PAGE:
a lesson in customer experience

Cover via Amazon

What does school have to do with customer experience? As a paying student (customer) it is up to me to find value in classes. I am lucky to have the opportunity to attend graduate school, but I am still a consumer of education.

The other night I experienced a class that was excruciatingly dull. During the last 30 minutes of a 3 hour class, I looked around at other students and realized that no one was paying attention to the professor’s lecture. Some were texting on smart phones or checking Facebook on laptops (guilty), while others were drooling out of their half-sleeping mouths. I expected to hear Ben Stein call out to the class “Bueller, Bueller?”

Which is worse?

I couldn’t decide who was more ill mannered; the students for a blatant disregard for the teacher standing in front of us, or the professor for choosing to make us suffer through a lengthy and boring PowerPoint presentation?

One student rose from his seat and exited during the lecture. I was jealous of his lack of fear as he slung a backpack over his shoulder and sauntered out of class. The professor hardly noticed as she smiled and continued.

Student; 1, Teacher; 0

Most of the time, I would say that a student who left mid-lecture was more rude. The reality is that he was reacting like a customer who was being ignored. The lecture was not for the customers (students) benefit.

The answer is simple enough. If you want to retain customers, engage them. Pay attention to your customers and they will thank you and want to return. If you want to cry out, “anyone, anyone,” to a sleeping disengaged audience act as if you are the only one in the room who matters.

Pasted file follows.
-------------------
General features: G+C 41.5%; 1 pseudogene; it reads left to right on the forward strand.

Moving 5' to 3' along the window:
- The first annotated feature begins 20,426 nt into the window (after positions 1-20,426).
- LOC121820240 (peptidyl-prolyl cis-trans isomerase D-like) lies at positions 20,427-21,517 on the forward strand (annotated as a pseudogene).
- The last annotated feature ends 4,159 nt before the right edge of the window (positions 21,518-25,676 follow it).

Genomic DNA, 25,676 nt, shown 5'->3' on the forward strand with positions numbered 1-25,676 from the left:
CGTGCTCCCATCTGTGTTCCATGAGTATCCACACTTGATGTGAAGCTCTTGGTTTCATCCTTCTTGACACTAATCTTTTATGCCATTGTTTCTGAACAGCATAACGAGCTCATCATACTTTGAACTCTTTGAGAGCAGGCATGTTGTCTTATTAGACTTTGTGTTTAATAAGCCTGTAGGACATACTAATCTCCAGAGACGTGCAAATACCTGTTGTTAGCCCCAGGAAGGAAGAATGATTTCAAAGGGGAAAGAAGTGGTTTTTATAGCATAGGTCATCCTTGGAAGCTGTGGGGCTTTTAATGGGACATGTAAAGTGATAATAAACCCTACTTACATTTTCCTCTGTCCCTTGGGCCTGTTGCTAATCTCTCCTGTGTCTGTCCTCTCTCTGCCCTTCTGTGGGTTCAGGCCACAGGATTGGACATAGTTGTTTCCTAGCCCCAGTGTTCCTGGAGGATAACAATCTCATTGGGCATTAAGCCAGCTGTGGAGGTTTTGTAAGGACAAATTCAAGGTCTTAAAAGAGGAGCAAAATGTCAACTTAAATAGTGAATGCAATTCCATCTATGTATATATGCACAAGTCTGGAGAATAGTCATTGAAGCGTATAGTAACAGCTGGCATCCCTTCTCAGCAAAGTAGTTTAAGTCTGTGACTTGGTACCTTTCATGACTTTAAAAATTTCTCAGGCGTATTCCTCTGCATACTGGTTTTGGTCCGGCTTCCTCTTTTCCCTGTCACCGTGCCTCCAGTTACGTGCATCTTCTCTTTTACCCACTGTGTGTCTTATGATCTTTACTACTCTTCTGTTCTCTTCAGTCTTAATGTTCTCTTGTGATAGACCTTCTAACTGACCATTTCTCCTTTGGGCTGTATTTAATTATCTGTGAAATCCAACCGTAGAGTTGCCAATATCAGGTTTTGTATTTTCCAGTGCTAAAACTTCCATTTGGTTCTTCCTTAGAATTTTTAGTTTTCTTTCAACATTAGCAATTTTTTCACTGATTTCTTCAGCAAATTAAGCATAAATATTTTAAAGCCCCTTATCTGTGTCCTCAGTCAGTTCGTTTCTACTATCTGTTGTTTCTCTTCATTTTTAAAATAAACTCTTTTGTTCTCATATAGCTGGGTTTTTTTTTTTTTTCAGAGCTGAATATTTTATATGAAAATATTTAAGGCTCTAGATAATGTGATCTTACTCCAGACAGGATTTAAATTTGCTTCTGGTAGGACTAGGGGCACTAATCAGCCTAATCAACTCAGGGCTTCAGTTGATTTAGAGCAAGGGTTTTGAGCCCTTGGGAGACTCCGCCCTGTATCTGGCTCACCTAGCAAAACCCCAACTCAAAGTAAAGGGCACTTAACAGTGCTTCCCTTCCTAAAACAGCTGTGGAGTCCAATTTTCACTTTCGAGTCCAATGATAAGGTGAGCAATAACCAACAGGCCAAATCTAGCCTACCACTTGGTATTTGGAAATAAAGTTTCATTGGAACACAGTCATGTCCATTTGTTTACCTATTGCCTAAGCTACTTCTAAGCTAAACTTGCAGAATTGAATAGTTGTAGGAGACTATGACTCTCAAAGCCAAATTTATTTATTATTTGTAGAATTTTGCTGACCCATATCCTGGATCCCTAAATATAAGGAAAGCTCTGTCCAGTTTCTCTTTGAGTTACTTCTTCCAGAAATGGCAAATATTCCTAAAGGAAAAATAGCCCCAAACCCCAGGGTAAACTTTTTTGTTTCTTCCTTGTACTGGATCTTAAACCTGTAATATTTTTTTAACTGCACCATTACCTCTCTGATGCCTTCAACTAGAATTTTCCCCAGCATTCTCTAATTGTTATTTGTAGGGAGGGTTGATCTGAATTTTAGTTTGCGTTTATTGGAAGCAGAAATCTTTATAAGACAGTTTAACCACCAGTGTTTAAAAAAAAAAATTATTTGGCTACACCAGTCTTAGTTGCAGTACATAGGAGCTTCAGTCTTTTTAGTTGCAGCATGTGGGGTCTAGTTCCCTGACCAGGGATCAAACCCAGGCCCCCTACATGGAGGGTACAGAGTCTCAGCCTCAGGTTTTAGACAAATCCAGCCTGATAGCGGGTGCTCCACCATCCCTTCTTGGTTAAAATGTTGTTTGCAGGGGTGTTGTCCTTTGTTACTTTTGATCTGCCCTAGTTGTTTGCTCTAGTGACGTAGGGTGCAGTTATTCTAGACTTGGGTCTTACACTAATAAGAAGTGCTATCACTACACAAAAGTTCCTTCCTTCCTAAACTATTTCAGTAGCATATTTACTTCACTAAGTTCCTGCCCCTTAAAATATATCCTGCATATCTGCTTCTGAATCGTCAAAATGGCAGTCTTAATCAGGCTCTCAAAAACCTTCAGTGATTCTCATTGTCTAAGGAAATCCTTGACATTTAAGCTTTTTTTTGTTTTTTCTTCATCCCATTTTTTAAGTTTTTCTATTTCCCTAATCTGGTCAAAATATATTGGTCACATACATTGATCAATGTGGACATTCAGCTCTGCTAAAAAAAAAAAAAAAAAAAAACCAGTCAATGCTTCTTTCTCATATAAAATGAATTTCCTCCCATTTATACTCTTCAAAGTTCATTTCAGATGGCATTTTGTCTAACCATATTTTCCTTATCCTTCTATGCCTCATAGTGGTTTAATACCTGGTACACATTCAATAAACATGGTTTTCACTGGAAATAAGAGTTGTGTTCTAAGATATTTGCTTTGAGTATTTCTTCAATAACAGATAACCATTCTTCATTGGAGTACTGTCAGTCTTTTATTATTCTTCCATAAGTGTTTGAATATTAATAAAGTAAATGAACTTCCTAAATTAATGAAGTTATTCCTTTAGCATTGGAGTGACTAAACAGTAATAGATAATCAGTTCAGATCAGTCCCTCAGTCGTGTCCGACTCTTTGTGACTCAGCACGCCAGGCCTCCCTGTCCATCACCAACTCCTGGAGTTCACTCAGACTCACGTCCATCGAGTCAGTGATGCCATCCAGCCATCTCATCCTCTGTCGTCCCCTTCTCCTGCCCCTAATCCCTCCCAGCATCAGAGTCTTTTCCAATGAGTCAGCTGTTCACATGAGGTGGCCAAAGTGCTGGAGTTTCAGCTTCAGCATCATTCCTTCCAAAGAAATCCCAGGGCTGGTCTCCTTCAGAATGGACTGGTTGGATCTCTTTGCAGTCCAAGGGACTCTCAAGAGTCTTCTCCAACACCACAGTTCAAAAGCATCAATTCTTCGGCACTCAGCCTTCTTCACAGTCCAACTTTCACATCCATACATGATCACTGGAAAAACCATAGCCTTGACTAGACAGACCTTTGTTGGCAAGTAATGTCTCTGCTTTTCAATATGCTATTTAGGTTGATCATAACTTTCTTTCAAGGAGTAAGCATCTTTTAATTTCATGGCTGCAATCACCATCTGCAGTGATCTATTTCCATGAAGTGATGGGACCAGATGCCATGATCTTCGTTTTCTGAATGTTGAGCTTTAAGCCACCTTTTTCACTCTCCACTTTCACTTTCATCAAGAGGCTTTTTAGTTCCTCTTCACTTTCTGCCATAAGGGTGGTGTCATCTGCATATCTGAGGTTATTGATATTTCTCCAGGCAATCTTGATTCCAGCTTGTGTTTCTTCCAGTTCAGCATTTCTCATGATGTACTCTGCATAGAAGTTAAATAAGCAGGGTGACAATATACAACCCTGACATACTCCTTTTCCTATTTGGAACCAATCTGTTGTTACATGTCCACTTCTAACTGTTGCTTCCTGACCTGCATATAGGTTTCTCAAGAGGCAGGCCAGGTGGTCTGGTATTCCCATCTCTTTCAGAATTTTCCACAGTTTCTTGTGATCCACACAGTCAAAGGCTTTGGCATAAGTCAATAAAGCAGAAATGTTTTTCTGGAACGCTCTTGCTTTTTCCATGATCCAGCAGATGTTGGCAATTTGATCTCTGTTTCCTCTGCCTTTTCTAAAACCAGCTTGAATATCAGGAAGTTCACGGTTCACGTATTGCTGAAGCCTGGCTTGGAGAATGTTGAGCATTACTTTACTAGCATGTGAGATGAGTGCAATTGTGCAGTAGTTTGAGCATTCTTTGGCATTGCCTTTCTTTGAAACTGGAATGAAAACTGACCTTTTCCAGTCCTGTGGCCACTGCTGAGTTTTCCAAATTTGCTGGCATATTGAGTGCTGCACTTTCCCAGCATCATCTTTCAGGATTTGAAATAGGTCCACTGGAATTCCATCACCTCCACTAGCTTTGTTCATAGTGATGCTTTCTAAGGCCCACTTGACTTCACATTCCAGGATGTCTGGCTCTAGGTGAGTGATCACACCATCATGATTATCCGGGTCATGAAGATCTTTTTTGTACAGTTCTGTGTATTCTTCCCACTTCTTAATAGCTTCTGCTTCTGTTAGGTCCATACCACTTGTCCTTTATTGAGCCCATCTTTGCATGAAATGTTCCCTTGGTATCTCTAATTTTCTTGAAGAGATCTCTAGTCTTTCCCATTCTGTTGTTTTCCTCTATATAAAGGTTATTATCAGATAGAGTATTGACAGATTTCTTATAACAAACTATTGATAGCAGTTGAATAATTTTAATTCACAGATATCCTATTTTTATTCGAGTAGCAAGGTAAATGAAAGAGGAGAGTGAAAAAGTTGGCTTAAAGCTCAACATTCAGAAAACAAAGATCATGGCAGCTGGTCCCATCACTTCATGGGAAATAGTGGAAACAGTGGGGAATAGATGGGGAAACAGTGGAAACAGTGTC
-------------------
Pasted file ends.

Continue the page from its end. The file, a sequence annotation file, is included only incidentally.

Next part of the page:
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4 thoughts on “a lesson in customer experience

  1. Marc Zazeela says:

    Interesting analogy, Miriam. Sadly, many businesses behave in similar manners. Their work becomes more about accomplishing a particular agenda than in satisfying the customers. After all, without customers we would have no business. How can you possibly take them for granted?

    Even the most venerable brands can disappear if they don’t pay attention. Think about Circuit City, Kodak, Max Factor, and more. They all took their eye off the prize (customers) and spent too much time doing what they wanted to do. There are a hundreds more similar stories with less recognizable names.

    Lesson learned. Regardless your brand’s popularity and visibility, you still need to keep your customers happy. Only they can tell you how.


    1. miriamgomberg says:

      Welcome Marc! As soon as I left the class, I knew there was a message to be told. Unfortunately, we live in a “me” time where companies forget about their customers except when the dollars start disappearing.

      I enjoy this class until it is time for the lecture and she shuts us out. That is the moment I become disengaged and start fiddling with my laptop. She is so busy talking at us that she fails to see no one is listening. Maybe it is because it is late and I have worked all day before going to school, but I don’t think so. I have had other classes where the 3 hours seemed to fly by because the professor engaged the class in a dialogue rather than performing a monologue.

      It is interesting how easy it is to tie classroom lessons (not lectures) into a related business setting. Thanks so much for commenting! Miriam


  2. ElizOF says:

    You are right and the instructor missed an opportunity to engage the class by including them in the conversation instead of droning on… Sometimes though, some instructors are not trained teachers and silly lack the skills to do well at it.


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